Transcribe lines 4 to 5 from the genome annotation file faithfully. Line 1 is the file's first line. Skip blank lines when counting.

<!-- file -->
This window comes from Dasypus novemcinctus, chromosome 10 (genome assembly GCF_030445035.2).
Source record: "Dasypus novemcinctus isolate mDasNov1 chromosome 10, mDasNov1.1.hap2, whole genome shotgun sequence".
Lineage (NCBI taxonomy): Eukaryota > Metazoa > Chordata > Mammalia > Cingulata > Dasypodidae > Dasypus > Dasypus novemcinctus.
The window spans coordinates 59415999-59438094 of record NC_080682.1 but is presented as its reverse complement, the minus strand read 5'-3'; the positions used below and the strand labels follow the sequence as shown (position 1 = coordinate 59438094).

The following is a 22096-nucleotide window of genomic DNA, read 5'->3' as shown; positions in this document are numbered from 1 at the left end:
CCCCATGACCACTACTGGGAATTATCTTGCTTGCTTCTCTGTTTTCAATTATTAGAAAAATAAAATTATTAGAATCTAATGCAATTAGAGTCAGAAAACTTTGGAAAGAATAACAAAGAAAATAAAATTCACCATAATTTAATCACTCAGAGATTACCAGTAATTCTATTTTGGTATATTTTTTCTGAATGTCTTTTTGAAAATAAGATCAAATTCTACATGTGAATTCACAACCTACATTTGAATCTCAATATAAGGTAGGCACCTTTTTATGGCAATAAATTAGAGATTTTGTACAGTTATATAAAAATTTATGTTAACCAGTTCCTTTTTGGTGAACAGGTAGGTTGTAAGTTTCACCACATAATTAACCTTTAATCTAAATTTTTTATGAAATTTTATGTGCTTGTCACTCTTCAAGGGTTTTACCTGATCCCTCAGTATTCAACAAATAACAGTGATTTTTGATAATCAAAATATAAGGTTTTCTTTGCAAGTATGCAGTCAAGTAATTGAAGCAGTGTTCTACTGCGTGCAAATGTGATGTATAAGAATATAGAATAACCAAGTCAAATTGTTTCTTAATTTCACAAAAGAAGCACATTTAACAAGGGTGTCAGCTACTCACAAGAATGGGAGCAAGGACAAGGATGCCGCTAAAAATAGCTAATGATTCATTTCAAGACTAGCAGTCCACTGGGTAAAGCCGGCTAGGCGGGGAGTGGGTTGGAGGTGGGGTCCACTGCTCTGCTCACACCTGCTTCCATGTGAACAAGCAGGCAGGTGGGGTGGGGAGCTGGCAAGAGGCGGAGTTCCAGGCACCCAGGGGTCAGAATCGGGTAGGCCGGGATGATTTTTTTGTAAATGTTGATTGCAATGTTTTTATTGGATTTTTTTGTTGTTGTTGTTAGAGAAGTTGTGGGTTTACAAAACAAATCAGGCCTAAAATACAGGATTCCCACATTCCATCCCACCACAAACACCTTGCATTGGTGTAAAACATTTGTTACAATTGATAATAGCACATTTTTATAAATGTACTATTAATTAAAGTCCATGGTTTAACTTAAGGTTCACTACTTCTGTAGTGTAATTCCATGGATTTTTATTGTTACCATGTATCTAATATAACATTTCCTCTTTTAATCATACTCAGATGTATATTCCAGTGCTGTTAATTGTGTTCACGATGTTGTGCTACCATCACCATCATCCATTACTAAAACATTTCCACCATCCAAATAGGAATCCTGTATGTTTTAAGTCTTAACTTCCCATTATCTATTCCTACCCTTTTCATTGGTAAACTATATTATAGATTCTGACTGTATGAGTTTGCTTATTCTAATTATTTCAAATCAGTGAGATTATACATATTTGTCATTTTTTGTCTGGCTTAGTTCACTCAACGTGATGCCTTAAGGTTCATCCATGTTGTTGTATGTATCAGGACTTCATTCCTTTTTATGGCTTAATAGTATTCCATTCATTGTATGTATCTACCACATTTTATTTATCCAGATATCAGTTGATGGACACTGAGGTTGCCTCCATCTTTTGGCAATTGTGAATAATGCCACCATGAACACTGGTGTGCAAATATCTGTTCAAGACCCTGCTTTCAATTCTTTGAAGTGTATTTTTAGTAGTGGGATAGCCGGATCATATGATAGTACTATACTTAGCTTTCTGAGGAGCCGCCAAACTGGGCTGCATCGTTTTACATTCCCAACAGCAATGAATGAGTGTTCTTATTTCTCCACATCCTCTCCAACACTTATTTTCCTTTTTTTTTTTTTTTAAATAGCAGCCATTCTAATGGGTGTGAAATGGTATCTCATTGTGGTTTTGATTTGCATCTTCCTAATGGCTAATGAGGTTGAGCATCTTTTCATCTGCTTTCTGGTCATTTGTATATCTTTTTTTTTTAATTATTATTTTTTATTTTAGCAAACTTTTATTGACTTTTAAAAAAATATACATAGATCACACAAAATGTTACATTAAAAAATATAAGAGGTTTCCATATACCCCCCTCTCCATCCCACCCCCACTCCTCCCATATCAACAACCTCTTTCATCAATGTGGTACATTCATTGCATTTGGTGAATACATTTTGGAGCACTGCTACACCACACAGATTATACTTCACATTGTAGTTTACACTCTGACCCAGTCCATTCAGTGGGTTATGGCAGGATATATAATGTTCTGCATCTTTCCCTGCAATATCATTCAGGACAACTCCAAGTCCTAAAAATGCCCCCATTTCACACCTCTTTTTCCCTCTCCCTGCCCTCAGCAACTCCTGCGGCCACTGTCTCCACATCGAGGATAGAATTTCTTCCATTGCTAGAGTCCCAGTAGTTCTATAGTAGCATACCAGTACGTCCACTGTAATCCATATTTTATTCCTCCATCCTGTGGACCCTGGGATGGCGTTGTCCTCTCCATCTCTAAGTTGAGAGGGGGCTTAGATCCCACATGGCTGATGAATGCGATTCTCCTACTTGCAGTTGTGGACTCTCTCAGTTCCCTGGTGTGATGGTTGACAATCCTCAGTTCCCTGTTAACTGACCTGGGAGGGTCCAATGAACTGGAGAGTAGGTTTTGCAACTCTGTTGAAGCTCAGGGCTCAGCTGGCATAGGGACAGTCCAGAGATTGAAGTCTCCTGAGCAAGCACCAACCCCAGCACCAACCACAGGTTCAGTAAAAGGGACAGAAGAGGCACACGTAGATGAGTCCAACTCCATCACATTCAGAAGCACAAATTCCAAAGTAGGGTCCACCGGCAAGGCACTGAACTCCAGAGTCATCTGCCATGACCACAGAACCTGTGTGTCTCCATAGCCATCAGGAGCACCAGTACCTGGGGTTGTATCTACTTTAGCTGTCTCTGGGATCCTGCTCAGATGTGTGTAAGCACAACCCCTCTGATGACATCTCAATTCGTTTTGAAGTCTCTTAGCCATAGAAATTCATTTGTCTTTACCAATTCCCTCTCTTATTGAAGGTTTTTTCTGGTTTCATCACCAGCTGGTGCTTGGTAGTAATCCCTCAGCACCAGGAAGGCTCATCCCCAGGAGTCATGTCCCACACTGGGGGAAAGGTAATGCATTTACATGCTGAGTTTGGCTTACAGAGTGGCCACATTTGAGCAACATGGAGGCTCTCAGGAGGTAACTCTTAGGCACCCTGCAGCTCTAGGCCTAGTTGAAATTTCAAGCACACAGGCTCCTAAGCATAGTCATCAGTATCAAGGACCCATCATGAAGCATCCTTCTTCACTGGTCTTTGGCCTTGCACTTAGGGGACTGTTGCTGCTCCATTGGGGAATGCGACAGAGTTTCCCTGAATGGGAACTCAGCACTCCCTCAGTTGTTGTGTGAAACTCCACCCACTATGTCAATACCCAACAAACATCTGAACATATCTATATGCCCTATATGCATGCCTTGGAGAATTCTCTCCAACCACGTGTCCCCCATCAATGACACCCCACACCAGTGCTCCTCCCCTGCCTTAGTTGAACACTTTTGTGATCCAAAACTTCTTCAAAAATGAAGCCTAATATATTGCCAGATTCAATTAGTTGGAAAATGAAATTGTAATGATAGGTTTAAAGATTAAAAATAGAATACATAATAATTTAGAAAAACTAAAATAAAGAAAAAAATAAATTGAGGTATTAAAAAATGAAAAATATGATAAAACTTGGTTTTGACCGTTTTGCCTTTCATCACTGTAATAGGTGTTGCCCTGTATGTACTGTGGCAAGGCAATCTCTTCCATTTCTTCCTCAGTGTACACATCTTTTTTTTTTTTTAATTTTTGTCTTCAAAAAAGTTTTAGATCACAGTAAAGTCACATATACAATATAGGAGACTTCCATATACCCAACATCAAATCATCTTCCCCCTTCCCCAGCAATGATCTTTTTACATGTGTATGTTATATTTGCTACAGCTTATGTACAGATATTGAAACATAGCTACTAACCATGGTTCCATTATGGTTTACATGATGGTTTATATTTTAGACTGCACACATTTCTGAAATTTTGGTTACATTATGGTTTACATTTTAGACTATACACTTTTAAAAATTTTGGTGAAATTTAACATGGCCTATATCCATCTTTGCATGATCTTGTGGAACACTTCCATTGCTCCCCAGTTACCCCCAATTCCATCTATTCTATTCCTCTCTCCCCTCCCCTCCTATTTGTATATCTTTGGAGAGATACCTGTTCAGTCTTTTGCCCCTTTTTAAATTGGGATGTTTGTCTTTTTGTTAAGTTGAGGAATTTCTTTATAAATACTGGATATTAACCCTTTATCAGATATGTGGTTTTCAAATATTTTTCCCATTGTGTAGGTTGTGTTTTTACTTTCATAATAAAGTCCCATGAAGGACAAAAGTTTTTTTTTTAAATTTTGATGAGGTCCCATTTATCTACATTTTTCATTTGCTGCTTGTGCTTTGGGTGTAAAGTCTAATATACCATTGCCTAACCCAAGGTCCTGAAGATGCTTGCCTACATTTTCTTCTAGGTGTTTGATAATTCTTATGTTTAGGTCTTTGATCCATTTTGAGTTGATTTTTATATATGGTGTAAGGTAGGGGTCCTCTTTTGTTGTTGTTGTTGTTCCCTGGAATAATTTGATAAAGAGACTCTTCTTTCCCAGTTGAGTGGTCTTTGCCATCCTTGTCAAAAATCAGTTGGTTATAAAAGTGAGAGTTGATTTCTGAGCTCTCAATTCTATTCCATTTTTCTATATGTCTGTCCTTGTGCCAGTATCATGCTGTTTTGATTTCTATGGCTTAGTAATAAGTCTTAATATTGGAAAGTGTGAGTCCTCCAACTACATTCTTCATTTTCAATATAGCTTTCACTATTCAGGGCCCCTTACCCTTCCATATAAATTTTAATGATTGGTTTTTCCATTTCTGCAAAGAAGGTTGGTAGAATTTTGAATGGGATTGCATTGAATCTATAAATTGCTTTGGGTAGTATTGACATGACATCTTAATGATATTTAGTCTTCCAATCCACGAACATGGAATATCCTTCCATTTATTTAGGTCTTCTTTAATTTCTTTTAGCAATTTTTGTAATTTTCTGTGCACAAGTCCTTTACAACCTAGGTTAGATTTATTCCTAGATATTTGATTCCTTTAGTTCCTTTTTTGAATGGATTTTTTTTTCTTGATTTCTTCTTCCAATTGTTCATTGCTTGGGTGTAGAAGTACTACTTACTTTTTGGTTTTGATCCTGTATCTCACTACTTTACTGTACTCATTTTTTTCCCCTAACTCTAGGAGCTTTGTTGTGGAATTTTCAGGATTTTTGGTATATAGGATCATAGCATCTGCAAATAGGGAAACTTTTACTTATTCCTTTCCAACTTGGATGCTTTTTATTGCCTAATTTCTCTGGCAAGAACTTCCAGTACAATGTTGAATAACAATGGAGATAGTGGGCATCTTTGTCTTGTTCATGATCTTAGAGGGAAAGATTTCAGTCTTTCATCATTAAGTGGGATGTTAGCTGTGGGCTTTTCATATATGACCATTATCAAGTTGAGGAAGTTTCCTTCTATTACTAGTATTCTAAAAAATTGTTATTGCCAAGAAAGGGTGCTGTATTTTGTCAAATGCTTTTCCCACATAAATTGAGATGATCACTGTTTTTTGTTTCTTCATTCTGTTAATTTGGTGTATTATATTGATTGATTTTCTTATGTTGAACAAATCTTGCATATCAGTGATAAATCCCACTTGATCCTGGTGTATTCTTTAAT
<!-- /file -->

The window spans coordinates 59415999-59438094 of record NC_080682.1 but is presented as its reverse complement, the minus strand read 5'-3'; the positions used below and the strand labels follow the sequence as shown (position 1 = coordinate 59438094).

The following is a 22096-nucleotide window of genomic DNA, read 5'->3' as shown; positions in this document are numbered from 1 at the left end: